Little Drama Expected at Sotomayor Hearings
By Ben Pershing
The final weekend before the start of today's Senate Judiciary Committee session brought one last spate of biographical pieces on Sonia Sotomayor, highlighting her unusual route from the South Bronx to Princeton and Yale, the federal bench and the cusp of the highest court of the land. As a person and Supreme Court nominee, Sotomayor may well be interesting, but if the coverage today is any indication, her confirmation hearings probably won't be.
Republicans made clear Sunday that they plan to question Sotomayor's ability to be a fair jurist. "I am really flabbergasted by the depth and consistency of her philosophical critique of the ideal of impartial justice," Jeff Sessions said on Face the Nation Sunday. And John Cornyn said "the ethnicity focus, the focus on sex and on race," in Sotomayor's past comments would be problematic for her.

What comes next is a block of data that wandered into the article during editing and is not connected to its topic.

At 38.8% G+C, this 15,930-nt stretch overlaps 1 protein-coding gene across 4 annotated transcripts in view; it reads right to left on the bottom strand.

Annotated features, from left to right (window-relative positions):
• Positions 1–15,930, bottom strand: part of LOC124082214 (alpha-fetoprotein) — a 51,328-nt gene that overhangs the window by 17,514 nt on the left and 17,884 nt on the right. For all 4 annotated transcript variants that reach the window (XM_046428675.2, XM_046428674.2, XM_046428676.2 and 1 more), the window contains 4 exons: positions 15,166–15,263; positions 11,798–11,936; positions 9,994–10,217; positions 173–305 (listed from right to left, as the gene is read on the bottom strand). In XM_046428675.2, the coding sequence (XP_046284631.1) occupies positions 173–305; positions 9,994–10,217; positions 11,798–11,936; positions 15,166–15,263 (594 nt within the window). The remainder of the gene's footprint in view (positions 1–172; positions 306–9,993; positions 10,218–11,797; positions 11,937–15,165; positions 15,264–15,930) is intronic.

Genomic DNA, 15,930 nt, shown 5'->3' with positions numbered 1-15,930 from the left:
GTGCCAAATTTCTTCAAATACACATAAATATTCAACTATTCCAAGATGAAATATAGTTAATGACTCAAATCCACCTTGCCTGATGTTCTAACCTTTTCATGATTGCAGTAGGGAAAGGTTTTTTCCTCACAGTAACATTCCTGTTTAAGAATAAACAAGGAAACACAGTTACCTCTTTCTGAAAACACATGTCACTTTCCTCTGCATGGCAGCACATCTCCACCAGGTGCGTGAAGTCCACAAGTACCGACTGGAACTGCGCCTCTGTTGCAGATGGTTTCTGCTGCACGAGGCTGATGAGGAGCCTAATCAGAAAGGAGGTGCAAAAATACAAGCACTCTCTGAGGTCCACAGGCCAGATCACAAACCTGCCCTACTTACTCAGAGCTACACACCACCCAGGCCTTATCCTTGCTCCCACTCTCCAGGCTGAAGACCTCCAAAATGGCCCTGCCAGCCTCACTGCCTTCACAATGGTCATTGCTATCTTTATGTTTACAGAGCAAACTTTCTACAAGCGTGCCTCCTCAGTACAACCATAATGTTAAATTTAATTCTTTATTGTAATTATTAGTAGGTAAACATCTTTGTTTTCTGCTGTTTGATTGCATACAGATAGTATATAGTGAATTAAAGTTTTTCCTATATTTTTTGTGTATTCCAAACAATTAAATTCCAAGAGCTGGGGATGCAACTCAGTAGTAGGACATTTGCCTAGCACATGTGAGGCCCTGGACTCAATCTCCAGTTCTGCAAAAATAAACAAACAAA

But that's about as strong as the rhetoric got, and The New York Times reports, "senators from both parties seemed to accept that her nomination was unlikely to be derailed given the Democrats' majority." Roll Call predicts "Republicans are unlikely to put the nominee on trial." Even the most routine pre-hearing machinations have seemed duller than usual. President Obama called Sotomayor Sunday to wish her luck. "He complimented the Judge for making courtesy calls to 89 Senators in which she discussed her adherence to the rule of law throughout her 17 years on the federal bench," according to a White House statement. Sounds like quite the exciting phone conversation.
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